Chocolate Love

My mother-in-law has often shared how her mother was a chocoholic and always managed to find chocolate even during the Depression years when chocolate was rationed. Several members of the family have inherited the gene, including at least several great-great-granddaughters. The Most Adorable Granddaughter#3 can sniff out chocolate even when it's well hidden!

But yesterday I discovered that another great-great-granddaughter has inherited the gene in abundance. The Most Adorable Granddaughters#4 and #5 were visiting and Son#5 thought we could make Easter eggs with them - even though Easter had come and gone. (He had thought it was The Most Adorable Granddaughters#1, #2 and #3 who were coming to visit and since they are older he thought they would appreciate the activity, but The Most Adorable Granddaughters#4 and #5 certainly appreciated it - just perhaps in a different way.)

As we were breaking up the chocolate to melt, The Most Adorable Granddaughter#4 asked me if she could eat i…


If you had a choice between walking through a door labelled 'Beautiful' or one labelled 'Average' what would you choose?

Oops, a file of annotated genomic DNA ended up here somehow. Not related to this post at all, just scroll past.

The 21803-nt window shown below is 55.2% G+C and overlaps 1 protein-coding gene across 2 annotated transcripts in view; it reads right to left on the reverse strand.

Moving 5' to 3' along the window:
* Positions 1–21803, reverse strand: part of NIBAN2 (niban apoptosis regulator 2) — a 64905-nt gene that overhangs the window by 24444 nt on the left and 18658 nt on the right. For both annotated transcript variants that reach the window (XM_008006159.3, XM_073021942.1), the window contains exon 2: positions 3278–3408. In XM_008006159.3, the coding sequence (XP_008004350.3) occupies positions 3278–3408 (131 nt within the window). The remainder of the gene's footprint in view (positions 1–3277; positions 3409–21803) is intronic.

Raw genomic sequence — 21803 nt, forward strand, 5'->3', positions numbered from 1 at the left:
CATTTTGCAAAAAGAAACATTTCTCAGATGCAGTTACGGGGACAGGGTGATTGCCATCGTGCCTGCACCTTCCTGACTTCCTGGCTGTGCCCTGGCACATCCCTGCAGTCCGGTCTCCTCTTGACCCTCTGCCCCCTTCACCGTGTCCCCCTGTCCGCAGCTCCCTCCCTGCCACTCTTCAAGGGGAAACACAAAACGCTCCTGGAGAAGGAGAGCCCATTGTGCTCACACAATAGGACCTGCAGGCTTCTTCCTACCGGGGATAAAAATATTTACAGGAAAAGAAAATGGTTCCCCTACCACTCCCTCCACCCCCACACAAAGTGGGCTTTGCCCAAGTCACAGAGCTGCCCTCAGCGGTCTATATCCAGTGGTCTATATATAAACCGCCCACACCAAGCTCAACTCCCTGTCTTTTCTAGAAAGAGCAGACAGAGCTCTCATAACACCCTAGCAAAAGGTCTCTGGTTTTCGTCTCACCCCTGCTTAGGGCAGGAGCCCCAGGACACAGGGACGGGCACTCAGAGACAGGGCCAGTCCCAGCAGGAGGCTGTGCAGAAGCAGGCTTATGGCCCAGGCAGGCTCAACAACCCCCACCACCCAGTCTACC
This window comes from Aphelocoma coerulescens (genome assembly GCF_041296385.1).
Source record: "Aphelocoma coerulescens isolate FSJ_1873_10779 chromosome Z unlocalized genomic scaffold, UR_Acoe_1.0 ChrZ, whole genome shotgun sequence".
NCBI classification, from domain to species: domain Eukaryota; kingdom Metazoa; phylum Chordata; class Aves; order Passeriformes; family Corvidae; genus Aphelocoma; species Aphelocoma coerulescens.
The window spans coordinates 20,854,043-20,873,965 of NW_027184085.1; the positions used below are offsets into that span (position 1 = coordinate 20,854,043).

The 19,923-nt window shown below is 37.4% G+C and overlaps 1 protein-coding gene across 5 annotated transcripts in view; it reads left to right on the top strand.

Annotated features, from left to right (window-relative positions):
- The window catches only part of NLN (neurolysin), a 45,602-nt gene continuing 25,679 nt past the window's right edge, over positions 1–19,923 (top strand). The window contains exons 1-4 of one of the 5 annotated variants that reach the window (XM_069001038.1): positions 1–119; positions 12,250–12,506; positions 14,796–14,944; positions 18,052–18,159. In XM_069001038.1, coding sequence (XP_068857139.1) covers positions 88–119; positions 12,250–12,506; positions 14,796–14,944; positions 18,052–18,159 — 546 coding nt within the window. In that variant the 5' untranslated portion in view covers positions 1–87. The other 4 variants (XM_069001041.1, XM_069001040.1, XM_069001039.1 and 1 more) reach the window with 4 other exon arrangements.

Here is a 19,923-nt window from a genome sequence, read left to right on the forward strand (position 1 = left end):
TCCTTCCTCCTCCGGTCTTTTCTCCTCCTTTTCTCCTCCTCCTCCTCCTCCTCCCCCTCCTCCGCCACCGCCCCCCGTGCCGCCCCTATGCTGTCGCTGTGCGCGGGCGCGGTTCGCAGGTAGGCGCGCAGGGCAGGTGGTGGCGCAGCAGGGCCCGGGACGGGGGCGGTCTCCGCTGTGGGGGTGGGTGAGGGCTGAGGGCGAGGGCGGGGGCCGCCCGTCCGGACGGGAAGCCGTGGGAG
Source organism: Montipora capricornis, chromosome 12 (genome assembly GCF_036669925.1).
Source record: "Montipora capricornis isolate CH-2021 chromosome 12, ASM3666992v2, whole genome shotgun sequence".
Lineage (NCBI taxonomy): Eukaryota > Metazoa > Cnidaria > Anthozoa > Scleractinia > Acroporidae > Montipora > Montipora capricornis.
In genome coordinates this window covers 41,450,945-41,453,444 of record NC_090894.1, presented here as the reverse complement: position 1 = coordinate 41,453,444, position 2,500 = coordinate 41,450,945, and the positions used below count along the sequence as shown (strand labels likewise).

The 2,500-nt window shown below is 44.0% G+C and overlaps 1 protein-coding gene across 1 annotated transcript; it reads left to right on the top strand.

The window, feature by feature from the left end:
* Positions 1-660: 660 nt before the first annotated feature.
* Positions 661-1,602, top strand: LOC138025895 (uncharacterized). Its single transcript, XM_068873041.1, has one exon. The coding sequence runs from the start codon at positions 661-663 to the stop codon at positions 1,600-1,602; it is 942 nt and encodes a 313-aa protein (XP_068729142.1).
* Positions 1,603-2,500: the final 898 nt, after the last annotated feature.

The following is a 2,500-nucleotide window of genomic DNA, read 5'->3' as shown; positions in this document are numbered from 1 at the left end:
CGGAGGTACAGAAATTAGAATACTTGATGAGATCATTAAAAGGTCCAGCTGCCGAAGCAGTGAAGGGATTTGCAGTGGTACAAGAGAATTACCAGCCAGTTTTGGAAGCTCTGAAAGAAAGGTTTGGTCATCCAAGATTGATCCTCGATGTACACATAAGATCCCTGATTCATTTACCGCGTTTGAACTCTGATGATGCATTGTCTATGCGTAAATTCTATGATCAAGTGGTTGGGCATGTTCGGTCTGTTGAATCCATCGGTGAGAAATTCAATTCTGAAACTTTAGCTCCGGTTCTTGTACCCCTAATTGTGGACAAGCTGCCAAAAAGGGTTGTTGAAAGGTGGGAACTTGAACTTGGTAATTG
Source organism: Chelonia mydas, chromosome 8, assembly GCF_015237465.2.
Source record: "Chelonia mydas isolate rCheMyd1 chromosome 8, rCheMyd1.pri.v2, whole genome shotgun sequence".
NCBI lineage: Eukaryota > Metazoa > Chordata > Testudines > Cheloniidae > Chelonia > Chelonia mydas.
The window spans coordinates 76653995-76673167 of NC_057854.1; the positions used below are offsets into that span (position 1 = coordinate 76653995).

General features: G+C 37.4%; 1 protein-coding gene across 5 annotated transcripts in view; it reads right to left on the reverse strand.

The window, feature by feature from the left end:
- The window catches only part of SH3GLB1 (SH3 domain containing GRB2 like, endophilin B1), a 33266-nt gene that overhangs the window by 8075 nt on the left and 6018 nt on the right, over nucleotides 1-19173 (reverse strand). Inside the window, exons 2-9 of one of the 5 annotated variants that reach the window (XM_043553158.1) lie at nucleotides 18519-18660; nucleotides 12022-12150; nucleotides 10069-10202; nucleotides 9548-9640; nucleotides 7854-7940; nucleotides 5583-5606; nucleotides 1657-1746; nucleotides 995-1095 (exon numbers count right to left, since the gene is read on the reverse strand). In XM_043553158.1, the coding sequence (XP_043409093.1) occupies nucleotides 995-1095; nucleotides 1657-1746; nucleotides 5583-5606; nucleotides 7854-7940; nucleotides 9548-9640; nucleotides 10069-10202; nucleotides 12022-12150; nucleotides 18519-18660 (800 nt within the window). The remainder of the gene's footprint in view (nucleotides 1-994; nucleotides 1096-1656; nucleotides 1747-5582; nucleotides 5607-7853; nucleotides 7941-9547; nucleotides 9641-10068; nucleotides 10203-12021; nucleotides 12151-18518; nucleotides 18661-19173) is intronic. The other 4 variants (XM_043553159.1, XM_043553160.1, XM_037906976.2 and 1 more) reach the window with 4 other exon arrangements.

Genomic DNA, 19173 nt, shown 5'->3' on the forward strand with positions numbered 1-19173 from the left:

I know what I'd choose ... but I know what I'd really like to choose if only I could believe it.

I've watched this clip twice and both times I have cried at the point where the woman turns and walks away. Okay, maybe she thought she was in the wrong place and went back to check the signs by the street, but maybe the choice was too hard to make.

Because as an impartial observer I know that she had every right to walk through the 'Beautiful' door, but I'm not sure she realised that.

Perhaps she had not felt attractive for a long time  because she didn't think she conformed to society's expectations of what constitutes beautiful ... or perhaps she had a father who never told her she was beautiful and so she couldn't believe it ... perhaps she was so bogged down in caring for young children or elderly parents that all…

It's Not A Bug